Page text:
View Full Version : Gibson Ovals: Pre Loar vs. Post Loar

Loren Bailey
Jan-30-2006, 10:03pm
Topic says it all. Just want some impressions of pre and post loar sound diferences, if any.


Ken Waltham
Jan-31-2006, 6:54am
Hello Loren.
I think there are more differences between post Loar oval holes to the Loar and teens than there are between Loar and pre Loar period instruments.
The post Loar oval holes, ( the ones still in the golden period) are really fine mandolins.
They tend to be a little more agressive in their sound, more focused, and, as a rule, louder.
The best F4's are just post Loar, IMHO. When you get too far out, say to 1930, the quality is way down. Just think about the depression, and what it did to manufacturing.
They are well past the mandolin's popularity as well, so not too much attention is given to them by Gibson.
I don't care for them at all.
The earlier oval holes, teens and early pre Loar twenties are really fine instruments, made in the very hey day of mandolins in America.
They are more delicate sounding ( not in a wimpy way) open, and sweet sounding.
The Loar period mandolins are somewhere in the middle. They are still varnish, ( the post Loar ones are lacquer) but are still #more focused than their predecessors. Perhaps the truss rod has something to do with this, I'm not sure, I'm no builder... The snakeheads for some reason seem to be a creation to their own, they always seem to be fine mandolins. Again, more focused, less "hollow" sounding.
In conclusion, for my own preferences, I don't care for early ones, 3 pointers, and such... too tubby, flabby sounding, and I don't care for 1930's and past, too crummy of workmanship, etc, but anything in between is still the best bargain out there.

Loren Bailey
Jan-31-2006, 10:33am
Thanks for your input. Just what I was lookin' for.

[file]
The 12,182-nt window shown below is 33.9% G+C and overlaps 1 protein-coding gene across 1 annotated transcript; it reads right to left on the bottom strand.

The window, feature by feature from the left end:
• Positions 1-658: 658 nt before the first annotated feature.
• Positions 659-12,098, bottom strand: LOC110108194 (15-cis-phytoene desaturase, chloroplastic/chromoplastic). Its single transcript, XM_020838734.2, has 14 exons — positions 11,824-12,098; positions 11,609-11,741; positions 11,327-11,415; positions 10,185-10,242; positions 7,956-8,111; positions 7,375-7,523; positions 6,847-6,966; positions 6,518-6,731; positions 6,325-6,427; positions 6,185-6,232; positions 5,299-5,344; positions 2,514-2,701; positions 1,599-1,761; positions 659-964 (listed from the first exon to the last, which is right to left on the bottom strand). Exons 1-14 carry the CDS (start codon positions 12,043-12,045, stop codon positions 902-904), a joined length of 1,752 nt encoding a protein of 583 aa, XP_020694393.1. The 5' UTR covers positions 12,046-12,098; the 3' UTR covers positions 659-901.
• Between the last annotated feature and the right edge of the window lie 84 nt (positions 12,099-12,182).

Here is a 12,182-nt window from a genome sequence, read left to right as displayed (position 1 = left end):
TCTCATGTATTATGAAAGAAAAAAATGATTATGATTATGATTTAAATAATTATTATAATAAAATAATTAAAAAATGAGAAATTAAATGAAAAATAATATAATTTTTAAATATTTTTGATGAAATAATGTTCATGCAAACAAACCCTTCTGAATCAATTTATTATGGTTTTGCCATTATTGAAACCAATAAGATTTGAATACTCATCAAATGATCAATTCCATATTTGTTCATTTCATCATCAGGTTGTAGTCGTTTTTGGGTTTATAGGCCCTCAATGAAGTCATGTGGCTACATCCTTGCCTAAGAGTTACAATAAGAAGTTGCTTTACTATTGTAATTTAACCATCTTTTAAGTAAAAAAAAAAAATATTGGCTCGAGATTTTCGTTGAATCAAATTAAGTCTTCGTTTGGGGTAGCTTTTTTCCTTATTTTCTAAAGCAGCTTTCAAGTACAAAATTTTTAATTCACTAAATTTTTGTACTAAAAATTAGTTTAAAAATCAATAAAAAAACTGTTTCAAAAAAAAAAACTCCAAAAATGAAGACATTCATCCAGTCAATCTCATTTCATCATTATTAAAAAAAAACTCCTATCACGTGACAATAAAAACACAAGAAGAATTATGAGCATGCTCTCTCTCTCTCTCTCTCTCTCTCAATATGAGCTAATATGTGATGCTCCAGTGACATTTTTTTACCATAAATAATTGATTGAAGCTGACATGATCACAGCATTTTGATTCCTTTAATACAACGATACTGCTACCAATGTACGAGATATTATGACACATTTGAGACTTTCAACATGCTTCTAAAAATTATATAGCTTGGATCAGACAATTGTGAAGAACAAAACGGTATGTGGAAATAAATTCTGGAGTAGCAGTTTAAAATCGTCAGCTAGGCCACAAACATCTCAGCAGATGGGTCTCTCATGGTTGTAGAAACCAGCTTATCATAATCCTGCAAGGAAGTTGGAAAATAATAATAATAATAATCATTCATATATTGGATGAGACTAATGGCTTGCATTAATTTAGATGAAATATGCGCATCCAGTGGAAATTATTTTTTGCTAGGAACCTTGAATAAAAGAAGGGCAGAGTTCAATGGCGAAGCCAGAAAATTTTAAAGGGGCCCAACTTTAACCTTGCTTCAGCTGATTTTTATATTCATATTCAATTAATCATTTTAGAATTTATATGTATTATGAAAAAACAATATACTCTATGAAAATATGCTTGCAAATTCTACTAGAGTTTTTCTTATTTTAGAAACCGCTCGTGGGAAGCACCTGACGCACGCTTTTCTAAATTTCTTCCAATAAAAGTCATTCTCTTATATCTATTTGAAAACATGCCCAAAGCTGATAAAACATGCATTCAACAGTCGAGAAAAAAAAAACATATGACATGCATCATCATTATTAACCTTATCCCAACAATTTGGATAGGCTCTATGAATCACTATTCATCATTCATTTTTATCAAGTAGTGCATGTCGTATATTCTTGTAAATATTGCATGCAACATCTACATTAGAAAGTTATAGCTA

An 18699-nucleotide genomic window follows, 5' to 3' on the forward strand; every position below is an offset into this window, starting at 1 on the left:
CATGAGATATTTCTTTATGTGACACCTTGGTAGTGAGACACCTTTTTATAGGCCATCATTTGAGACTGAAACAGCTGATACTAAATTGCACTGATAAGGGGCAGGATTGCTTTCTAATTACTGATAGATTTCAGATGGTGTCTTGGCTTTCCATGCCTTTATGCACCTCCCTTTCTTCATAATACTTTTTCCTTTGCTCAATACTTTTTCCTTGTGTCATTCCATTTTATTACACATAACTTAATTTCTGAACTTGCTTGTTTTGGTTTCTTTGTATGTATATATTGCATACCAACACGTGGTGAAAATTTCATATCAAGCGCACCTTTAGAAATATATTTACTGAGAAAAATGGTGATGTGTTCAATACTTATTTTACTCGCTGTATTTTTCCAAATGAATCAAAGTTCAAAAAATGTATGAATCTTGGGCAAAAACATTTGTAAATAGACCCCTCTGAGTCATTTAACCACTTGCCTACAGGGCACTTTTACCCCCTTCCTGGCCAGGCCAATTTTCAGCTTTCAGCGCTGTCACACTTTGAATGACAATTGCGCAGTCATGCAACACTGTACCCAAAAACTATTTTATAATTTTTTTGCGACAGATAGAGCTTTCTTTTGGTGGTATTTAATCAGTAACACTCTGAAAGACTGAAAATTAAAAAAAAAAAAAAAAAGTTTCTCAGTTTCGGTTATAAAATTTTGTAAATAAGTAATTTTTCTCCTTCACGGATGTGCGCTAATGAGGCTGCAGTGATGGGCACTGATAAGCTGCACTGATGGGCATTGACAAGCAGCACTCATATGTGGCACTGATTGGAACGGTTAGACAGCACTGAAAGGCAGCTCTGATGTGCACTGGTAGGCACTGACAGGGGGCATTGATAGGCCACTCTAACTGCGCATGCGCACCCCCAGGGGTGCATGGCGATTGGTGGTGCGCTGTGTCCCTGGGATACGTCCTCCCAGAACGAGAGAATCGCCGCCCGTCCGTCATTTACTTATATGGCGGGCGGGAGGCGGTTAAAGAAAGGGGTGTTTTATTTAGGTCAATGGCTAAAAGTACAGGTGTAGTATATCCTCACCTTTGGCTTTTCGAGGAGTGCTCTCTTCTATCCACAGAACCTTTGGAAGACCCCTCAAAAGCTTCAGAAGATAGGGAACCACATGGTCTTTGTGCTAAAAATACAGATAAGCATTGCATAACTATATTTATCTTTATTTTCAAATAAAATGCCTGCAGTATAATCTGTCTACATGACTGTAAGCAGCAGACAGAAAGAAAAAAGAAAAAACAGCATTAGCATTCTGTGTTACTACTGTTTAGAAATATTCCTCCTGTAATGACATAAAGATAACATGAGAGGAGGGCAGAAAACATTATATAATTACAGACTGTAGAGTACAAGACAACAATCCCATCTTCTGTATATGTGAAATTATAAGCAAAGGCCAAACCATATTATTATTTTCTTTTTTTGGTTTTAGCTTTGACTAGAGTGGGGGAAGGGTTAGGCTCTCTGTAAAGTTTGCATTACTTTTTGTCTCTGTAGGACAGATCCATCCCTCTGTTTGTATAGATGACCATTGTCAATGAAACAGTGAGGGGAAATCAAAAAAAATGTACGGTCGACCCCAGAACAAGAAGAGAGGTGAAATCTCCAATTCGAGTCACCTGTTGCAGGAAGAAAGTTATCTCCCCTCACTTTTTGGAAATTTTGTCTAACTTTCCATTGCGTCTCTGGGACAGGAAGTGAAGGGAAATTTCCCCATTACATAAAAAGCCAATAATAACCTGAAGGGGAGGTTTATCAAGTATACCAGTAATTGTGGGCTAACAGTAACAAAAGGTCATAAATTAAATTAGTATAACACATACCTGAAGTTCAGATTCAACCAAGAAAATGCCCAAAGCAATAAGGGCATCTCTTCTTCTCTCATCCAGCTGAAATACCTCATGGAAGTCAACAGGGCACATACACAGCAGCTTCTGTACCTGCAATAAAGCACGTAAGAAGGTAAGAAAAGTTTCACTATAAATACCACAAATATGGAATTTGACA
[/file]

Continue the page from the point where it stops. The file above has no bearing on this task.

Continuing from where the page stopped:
Jan-31-2006, 1:42pm
I think there are some general characteristics of Gibsons from different years, but still so much variation and exceptions to every rule. I owned a 1925 Snakehead A - very disappointing sound. Traded it for a 1929 A-O that is amazing - when I played it in the shop, every other customer came over. Its loud, and sweet, and even-sounding across strings. I didn't expect a 1929 Gibson to be as good as one from the earlier 20's. I have played a 1921 A Junior - beautiful. I, for one, believe that Snakeheads are over-rated. I have made assumptions about instruments that were proven to be innaccurate and I almost didn't check out that 1929 A. J

Jan-31-2006, 9:44pm
The bigger difference (to my ears...and yes, Gibson's early output is riddled with exceptions) may be between pre-1908 and post-1908 mandolins when they went to a tall bridge and elevated pickguard. Personally, I favor those wacky old pieces with low bridges and inlaid pickguards.

Paul Hostetter
Feb-02-2006, 6:14pm
Those wacky old pieces were also larger, and won't even fit in later A cases.

Feb-02-2006, 9:22pm
I love'em.

Paul Hostetter
Feb-02-2006, 9:47pm
I do too, but having had a few opportunities to remount necks (broken through the heel because they were made of cedar), I found a higher bridge made them sound even better! The only downside is the neck width - a little dainty for some hands.

Feb-03-2006, 11:29am
....so if you were picking an F4 ----what would be the prime yr(s) to go for?


Paul Hostetter
Feb-03-2006, 1:31pm
If by "picking" you mean actually seeking one to play, I think it's less about years than how any particular mandolin sounds. I've played real early ones and real late ones that were equally impressive. And lots from all points in the range that were ho-hum.

Feb-04-2006, 6:08pm
I have a '27 Blackface A Snakehead. Top bound, A-1 I think. My oval search is over. This one does it for me. Loud and robust. Just right.

Nick Triesch
Feb-04-2006, 9:03pm
IMHO the snakeheads all just about sound great with a very similar wonderful loud/sweet tone. A friend of mine had a paddle headstock A type about 1914 and it sounded very much like my 23 A type. I think old Gibson A types are some of the best sounding mandolins ever made. So to me that makes them the deal of a lifetime. I can't tell you how many terrific F and A type mandolins I've played over the years but when folks hear my old A, they always say "Now that mandolin sounds sweet!"

george kraushaar
Feb-05-2006, 11:29pm
I think the best thing to do is to try several from the different years and pick the one that sounds best for you. I had a 1914 A-2-just great. I also had a very fine 1917 F-2. I had a 1923 snakehead A which was just okay. I ended up buying a Bussman A model which is a recreation, but caused my MAS to subside for a year now.

It's hard to generalize. There are some fine old oval holes out there, but some ordinary ones as well.